Dec 17, 2020

EU’s Just Transition Fund stops natural gas project funding

EU
naturalgas
funding
Environment
Dominic Ellis
2 min
Fund will not support any investments linked to fossil fuels, including natural gas, with nuclear energy investments also stopped
Fund will not support any investments linked to fossil fuels, including natural gas, with nuclear energy investments also stopped...

The European Union’s flagship fund to wean regions off fossil fuels will not finance natural gas projects, bringin an end to a debate over whether to make the fuel eligible for support, according to a Reuters report.

Although natural gas emits roughly 50 percent less CO2 than coal when burned in power plants, it is associated with leaks of methane, a potent greenhouse gas.

Envoys from the EU’s 27 member countries endorsed the deal on December 16, 2020, which was struck between EU governments and the European Parliament last week. Under the terms of the deal the fund cannot be used to support any investments linked to fossil fuels, including natural gas. 

The Just Transition Fund will not back investments in nuclear energy either, the report adds.

Some EU countries and lawmakers have pushed to secure support for gas, with some stating that the final deal is a trade-off, which has secured a gas-free Just Transition Fund in exchange for letting gas projects receive a smaller amount of funding under certain conditions from a separate European Regional Development Fund.

The Just Transition Fund will have £15.7 billion from both a coronavirus recovery fund and the EU’s budget for 2021-27. The money is meant to attract further private sector cash to support green industries and retrain workers from polluting sectors.

The Just Transition Fund will target regions dependent on most-polluting fuels, such as coal and peat, with Poland, Germany and Romania expected to be the biggest beneficiaries.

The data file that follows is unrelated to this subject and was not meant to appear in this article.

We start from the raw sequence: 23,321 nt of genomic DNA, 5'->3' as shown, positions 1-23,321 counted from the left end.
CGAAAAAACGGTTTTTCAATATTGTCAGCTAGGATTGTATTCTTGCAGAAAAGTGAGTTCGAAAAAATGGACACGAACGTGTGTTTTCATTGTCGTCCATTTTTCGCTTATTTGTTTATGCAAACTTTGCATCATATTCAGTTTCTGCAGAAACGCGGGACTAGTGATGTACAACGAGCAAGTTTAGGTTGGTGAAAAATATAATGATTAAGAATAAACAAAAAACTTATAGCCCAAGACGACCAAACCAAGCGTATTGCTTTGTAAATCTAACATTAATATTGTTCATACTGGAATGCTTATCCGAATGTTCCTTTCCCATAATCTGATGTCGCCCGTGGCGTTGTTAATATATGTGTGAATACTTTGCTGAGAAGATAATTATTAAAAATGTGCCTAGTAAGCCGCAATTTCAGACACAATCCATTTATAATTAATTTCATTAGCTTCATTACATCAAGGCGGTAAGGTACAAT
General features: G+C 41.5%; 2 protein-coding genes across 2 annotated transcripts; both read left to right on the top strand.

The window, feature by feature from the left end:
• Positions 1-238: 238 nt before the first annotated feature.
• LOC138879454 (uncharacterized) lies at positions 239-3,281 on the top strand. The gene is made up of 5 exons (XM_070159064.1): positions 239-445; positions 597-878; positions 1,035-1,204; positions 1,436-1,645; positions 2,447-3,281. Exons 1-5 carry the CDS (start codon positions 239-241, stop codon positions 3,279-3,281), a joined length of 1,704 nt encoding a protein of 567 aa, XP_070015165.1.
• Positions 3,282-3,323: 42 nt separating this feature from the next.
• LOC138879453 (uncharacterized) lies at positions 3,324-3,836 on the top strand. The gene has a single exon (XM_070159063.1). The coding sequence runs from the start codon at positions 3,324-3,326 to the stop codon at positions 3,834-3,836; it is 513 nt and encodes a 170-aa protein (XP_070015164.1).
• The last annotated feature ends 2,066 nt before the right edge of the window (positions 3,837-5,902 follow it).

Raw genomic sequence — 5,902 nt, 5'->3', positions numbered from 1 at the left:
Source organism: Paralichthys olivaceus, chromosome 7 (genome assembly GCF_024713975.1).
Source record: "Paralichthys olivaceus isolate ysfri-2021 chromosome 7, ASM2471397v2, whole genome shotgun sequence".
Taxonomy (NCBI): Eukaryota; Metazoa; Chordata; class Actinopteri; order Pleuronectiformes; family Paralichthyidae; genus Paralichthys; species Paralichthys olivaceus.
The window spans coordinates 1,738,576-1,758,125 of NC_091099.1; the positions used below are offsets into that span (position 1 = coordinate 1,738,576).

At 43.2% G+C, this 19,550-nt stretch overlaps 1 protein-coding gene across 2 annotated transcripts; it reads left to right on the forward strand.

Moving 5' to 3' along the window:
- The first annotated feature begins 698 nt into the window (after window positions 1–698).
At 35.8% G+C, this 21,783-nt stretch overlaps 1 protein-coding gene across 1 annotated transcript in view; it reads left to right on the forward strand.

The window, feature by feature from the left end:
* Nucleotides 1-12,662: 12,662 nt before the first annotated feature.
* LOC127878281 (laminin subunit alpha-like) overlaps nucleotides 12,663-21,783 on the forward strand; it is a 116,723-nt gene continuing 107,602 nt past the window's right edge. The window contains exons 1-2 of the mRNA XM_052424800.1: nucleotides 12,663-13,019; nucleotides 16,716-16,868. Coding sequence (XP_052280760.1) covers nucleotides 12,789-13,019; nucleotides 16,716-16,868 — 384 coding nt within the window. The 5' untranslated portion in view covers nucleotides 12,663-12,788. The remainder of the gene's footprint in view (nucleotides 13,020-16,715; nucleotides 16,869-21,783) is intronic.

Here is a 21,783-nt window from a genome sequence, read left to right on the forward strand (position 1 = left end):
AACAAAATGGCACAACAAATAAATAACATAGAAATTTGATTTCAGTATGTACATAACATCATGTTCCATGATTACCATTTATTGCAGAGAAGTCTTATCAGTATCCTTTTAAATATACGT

The fund is the first pillar in the Just Transition Mechanism, which is equipped with £36 million – an amount that corresponds to fresh money made available to support EU countries in their transition, out of which £9 billion should come from budget appropriations, while the remaining additional resources of £36 billion, covering the period from 2021 to 2024, will constitute external assigned revenue stemming from the European Recovery Instrument.

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Jul 26, 2021

Form Energy receives funding power for iron-air batteries

Energy
batteries
grid
Renewables
Dominic Ellis
3 min
Startup Form Energy receives $200 million Series D financing round led by ArcelorMittal’s XCarb innovation fund to further develop iron-air batteries

Form Energy believes it has cracked the conundrum of commercialising grid storage through iron-air batteries - and some of the biggest names in industry are backing its potential.

The startup recently announced the battery chemistry of its first commercial product and a $200 million Series D financing round led by ArcelorMittal’s XCarb innovation fund. Founded in 2017, Form Energy is backed by investors Eni Next LLC, MIT’s The Engine, Breakthrough Energy Ventures, Prelude Ventures, Capricorn Investment Group and Macquarie Capital.

While solar and wind resources are the lowest marginal cost sources of electricity, the grid faces a challenge: how to manage the multi-day variability of renewable energy, even in periods of multi-day weather events, without sacrificing energy reliability or affordability.